After a short peak in 2009, when the country’s foreign exchange reserves stood at over $40 billion, Venezuela has been steadily hemorrhaging its reserves down to $10 billion. In 2016, Venezuela started to sell gold in order to compensate for the loss of its monetary reserves. As a consequence, Venezuela’s gold reserves plunged from over 360 tons down to less than 190 tons. Other than in the case that some foreign power, such as China, for example, would jump in as a lender, Venezuela’s default seems unavoidable.
At that point, the nation would be in an even more precarious position. Argentina’s 2001 default, for instance, was met with social and political unrest, including three different presidents in the course of four days, and lawsuits that tied up its government for more than a decade. Since the state oil company owns part of Venezuela’s foreign debt, bondholder lawsuits “could severely disrupt [the company’s] operations and result in seizures of the company’s overseas assets,” explained the Times.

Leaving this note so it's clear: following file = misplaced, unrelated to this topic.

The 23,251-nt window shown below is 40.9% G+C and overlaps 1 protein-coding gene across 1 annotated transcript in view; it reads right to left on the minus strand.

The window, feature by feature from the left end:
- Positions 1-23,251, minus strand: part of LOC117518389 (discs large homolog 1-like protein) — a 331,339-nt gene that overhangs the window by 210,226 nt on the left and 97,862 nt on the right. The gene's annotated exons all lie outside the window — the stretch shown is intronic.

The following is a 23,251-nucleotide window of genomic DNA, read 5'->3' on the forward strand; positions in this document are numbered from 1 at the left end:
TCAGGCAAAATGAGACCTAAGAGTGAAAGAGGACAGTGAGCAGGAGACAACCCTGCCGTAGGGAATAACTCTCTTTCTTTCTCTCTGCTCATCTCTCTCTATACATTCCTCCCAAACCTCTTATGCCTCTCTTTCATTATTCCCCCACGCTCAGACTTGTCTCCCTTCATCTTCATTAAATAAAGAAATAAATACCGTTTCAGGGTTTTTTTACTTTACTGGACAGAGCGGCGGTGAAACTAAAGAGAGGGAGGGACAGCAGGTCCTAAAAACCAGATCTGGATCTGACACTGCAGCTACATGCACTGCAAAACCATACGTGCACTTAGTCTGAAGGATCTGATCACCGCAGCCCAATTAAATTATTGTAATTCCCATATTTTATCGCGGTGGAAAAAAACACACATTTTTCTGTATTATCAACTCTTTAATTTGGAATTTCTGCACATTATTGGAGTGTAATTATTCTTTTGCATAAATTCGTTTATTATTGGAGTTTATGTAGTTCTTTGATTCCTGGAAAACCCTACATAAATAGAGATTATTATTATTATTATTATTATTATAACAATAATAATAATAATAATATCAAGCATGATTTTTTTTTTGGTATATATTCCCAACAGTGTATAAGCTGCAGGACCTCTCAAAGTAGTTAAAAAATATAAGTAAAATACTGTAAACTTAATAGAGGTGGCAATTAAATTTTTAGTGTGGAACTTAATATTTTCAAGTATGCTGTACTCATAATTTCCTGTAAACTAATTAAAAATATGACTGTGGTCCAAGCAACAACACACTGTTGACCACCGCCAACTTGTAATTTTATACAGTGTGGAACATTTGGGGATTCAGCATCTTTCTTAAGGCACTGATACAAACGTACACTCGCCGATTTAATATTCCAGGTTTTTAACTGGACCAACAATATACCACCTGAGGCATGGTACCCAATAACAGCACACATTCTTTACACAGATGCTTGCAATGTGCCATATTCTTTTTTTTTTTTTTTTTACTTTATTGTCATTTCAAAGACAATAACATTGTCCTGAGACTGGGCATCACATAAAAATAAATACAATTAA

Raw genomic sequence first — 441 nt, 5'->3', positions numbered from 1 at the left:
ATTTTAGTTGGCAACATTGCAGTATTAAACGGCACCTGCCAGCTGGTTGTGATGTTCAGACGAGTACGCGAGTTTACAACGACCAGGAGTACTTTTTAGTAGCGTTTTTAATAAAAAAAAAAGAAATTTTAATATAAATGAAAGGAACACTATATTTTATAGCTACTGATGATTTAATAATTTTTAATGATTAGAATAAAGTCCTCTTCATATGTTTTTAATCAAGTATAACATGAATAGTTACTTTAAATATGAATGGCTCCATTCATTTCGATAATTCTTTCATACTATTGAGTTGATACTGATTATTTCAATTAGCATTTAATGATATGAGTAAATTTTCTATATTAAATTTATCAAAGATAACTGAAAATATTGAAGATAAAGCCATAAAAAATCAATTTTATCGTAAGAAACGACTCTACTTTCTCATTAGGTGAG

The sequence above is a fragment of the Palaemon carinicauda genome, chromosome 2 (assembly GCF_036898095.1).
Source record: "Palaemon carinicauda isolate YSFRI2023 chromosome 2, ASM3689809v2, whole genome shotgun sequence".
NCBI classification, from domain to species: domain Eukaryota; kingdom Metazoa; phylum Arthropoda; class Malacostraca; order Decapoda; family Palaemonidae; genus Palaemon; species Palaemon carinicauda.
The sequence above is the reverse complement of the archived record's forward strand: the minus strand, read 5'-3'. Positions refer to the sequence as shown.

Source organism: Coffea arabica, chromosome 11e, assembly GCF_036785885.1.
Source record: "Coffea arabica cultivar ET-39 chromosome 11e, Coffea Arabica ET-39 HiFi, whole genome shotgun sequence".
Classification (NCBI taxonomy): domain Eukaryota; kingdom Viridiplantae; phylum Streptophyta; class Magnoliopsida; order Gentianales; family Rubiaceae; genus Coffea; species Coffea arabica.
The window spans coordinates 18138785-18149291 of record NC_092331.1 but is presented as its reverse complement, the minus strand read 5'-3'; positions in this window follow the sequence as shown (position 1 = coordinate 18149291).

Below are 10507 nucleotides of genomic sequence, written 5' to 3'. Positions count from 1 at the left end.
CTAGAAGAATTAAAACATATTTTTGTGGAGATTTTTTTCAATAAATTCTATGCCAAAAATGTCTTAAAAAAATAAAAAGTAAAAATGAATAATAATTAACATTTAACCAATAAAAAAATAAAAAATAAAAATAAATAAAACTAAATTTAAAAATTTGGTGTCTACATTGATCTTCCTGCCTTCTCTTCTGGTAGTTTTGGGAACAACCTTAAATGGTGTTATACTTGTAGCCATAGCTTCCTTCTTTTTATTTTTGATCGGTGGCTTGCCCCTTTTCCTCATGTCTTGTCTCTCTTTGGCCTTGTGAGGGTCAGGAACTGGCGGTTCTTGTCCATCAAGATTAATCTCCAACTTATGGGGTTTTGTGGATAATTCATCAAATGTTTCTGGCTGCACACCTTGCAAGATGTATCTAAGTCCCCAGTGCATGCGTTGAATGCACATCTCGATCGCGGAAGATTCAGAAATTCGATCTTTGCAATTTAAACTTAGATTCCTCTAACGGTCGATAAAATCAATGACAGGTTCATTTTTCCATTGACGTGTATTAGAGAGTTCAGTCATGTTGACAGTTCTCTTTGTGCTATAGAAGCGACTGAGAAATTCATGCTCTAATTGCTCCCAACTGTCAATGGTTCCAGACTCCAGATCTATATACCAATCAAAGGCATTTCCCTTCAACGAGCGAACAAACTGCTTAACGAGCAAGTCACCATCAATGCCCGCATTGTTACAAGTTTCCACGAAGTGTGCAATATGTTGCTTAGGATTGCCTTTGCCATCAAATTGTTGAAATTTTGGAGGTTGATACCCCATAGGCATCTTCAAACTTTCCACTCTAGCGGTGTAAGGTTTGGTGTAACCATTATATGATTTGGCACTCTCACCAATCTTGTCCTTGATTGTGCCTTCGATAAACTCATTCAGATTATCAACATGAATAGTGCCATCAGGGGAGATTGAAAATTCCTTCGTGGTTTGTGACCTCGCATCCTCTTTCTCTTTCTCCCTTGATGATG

All of this suggests that Maduro, whose approval ratings are in free fall, may soon be driven from office. And because he has made the peaceful transfer of power nearly impossible, he is likely to be removed forcibly.
Average Venezuelans, meanwhile, will continue to suffer the most. Until they come to realize that socialism is at the root of their problems, however, they will just keep replacing one left-wing government with another in the vain hope that someone somehow will finally be able to make an unworkable system succeed. As the Mises Institute’s Tho Bishop put it, “The crisis that Venezuela finds itself in is purely one of ideology, and there is no hope for the country until that is understood.”
Fans of socialism in other parts of the world need to learn the same lesson. For them, perhaps, a field trip to Hugo Chávez’ “economic miracle” is in order.